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WILLIAM STUBBS Seventeen lectures on the study of medieval and modern history and kindred subjects


Sir John Froissart's Chronicles of England, France, Spain and the Ajoining Countries from the latter part of the reign of Edward II to the coronation of Henry IV in 12 volumes 

Chronicles of Enguerrand De Monstrelet (Sir John Froissart's Chronicles continuation) in 13 volumes 

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Seventeen lectures on the study of medieval and modern history and kindred subjects
page 103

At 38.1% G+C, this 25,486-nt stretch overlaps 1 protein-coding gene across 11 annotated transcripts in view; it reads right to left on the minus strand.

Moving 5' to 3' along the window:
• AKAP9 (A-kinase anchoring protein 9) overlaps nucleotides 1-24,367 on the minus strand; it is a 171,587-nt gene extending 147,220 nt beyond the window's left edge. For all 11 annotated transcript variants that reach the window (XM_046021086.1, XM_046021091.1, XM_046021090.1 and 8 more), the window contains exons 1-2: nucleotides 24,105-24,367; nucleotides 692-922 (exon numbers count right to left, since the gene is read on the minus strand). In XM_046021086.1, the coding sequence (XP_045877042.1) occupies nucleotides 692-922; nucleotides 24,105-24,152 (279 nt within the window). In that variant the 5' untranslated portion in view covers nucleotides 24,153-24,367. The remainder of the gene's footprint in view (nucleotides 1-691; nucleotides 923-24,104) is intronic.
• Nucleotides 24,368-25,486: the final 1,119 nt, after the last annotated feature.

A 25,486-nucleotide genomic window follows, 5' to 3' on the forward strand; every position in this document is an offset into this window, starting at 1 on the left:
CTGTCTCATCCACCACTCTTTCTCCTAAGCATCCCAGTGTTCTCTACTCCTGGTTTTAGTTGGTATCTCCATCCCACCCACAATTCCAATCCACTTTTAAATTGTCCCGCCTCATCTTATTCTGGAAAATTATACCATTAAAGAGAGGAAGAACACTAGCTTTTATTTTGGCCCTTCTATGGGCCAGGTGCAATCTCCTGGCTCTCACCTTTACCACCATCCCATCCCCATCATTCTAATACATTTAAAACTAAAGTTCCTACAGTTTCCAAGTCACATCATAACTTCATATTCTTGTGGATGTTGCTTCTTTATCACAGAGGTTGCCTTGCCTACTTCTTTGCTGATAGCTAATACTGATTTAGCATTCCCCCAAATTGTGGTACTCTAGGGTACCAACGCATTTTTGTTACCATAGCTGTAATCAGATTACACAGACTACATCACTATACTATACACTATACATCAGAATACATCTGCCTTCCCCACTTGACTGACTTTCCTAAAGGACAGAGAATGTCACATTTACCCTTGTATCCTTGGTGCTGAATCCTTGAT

IV.] UNITY OF ALL KNOWLEDGE. 97 why confine the thoughts to the points on which they are conterminous, continuous and agreed, to the exclusion of those in which they differ, when it is on the points in which they differ that the great contributions to the real history of man are to be traced ? In any other sense than that in which I have attempted to limit it and have accepted it, the Unity of History is either the crotchet of a sciolist, or the dream of a universal philosopher. For just think how the field of view expands ; we can never know one thing perfectly unless we know everything ; true, but we can try to learn here and there a thing as perfectly as it can be learned, without knowing everything. In the same sense in which the careful study of ancient history is absolutely necessary to the careful study of modern history, the careful study of the latter is absolutely necessary to that of the former. If you read the second alone, where do you find your causes ? If you read the first alone, where do you find your consequences ? Just in the same way, it may be said, the external history of man cannot be read without an internal reading of his history ; no man can approach History without being a consummate moral philosopher ; yet is it so ? Then most of the great historians of the world have been great moral philosophers without knowing it. But how can a man pretend to understand the moral conformation of his fellows without knowing their physical conformation ? Then the moral philosopher must be an anatomist, and the anatomist a chemist, a botanist and geologist, and the geologist an astronomer; i.e. instead of borrowing, and being content to borrow from the kindred and allied sciences what is necessary for the consistent pursuit of our own study, we must know the principles of all, like the sophists of old, and we all know what that ends in, κακά! ηπιότατο πάντα. But my friend says, exaggeration is no argument, an answer which, by-the-by, may tell either Η

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